MySpace has reached an agreement with more than 45 states to change to help prevent sexual predators and others from misusing it, state officials said Monday.

Several states’ attorneys general said in a statement that the huge social networking Web site has agreed to add several protections and participate in a working group to develop new technologies, including a way to verify the ages of users. Other social networking sites will be invited to participate.

MySpace, which is owned by Rupert Murdoch’s News Corp., will also accept independent monitoring and changes the structure of its site.

The agreement was announced in Manhattan by attorneys general from New Jersey, North Carolina, Connecticut, Pennsylvania, Ohio and New York.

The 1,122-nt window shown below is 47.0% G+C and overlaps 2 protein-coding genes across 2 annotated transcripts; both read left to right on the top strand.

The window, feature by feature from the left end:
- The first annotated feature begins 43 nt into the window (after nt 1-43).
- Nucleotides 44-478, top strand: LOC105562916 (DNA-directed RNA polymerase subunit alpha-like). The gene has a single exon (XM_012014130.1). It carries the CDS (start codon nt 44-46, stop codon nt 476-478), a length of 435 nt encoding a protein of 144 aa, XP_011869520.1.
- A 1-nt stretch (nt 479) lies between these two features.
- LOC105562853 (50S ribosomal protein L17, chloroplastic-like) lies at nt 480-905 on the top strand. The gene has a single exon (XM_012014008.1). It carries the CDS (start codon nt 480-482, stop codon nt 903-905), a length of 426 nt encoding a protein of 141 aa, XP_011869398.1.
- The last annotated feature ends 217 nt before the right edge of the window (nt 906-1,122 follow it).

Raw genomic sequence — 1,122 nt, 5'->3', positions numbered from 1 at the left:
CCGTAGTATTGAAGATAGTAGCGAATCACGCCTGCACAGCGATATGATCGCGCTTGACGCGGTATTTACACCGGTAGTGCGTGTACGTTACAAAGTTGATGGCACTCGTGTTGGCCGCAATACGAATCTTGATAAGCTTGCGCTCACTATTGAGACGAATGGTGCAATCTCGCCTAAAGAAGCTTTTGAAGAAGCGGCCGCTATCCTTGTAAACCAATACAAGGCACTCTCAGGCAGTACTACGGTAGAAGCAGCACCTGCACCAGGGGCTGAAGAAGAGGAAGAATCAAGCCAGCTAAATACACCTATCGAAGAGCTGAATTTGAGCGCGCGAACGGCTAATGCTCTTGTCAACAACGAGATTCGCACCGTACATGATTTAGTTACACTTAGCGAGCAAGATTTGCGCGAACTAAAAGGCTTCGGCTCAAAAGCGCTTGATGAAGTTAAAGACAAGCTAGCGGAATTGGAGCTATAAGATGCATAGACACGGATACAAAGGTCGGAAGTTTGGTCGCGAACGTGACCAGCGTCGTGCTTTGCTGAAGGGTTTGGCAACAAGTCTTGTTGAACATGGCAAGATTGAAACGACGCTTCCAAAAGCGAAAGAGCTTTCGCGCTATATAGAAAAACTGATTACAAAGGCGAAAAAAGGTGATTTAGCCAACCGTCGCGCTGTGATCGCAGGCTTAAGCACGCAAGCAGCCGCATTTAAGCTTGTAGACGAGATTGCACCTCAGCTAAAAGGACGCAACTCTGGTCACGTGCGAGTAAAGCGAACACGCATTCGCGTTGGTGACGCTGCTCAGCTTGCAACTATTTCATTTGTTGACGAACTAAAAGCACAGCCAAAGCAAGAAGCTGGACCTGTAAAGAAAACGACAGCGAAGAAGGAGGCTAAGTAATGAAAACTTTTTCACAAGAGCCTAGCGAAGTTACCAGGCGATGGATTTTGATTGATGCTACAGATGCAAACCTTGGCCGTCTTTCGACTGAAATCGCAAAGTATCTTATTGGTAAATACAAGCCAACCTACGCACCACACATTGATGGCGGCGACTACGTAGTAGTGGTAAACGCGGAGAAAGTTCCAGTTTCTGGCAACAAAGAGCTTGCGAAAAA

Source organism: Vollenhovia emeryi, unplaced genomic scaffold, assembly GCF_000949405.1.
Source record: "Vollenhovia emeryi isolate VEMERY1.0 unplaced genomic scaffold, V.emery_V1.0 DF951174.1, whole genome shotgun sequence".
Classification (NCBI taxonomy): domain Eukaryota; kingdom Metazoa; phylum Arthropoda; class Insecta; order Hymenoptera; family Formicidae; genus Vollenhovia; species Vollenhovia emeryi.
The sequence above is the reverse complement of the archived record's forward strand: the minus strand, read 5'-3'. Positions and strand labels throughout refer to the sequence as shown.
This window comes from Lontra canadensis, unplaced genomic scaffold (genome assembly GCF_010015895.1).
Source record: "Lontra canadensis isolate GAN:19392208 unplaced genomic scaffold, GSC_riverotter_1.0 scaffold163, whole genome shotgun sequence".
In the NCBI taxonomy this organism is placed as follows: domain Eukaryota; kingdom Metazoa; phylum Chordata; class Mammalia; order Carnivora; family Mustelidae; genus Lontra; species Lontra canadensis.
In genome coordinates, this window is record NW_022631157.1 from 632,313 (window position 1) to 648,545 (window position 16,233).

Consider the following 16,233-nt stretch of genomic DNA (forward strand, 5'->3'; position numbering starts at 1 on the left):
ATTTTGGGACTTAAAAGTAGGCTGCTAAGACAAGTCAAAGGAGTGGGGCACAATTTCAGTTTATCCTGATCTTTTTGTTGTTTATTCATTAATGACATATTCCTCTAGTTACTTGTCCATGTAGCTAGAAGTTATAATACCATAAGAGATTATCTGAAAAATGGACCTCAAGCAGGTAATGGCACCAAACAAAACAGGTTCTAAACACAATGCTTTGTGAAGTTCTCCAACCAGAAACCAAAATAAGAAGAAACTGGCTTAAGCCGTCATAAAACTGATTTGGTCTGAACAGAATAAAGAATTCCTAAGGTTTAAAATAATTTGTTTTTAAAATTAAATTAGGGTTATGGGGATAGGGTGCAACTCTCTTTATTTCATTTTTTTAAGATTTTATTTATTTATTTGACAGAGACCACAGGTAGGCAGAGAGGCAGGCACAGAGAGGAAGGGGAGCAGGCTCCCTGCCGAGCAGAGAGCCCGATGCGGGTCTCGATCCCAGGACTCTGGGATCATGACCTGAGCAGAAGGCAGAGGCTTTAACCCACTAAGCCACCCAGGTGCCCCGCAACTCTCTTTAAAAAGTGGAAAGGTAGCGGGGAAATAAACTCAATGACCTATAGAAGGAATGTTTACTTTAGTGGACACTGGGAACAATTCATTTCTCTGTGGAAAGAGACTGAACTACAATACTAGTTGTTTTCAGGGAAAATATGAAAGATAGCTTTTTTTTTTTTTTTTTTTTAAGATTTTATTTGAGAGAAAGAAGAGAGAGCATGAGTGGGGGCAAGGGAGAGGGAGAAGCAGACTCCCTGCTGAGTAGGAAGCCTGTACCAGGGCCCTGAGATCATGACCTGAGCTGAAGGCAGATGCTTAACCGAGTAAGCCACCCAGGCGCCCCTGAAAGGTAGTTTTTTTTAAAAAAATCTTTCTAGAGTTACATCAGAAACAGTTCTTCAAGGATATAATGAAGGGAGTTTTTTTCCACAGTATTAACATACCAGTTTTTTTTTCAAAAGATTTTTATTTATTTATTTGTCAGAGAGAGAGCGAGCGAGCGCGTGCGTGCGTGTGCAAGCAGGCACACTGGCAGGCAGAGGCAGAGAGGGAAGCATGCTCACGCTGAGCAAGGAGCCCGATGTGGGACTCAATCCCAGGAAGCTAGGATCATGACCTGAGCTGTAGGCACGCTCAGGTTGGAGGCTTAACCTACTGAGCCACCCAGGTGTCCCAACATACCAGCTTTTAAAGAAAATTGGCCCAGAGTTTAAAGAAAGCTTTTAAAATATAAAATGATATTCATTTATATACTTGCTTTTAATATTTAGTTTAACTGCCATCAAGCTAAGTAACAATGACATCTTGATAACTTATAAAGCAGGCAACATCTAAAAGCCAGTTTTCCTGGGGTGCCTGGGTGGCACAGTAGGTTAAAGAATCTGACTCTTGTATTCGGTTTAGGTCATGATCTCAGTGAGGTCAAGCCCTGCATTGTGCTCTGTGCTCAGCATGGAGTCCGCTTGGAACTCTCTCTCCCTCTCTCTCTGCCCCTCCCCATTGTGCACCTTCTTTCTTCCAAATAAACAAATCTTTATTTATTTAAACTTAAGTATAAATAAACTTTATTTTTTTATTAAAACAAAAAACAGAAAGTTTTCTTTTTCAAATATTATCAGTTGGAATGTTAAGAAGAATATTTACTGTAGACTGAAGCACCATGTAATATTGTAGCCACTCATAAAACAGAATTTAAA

“The Internet can be a dangerous place for children and young adults, with sexual predators surfing social networking sites in search of potential victims and cyber bullies sending threatening and anonymous messages,” said New Jersey Attorney General Anne Milgram.

Legal authorities have long been seeking greater controls for networking sites to prevent predators from using them to contact children.

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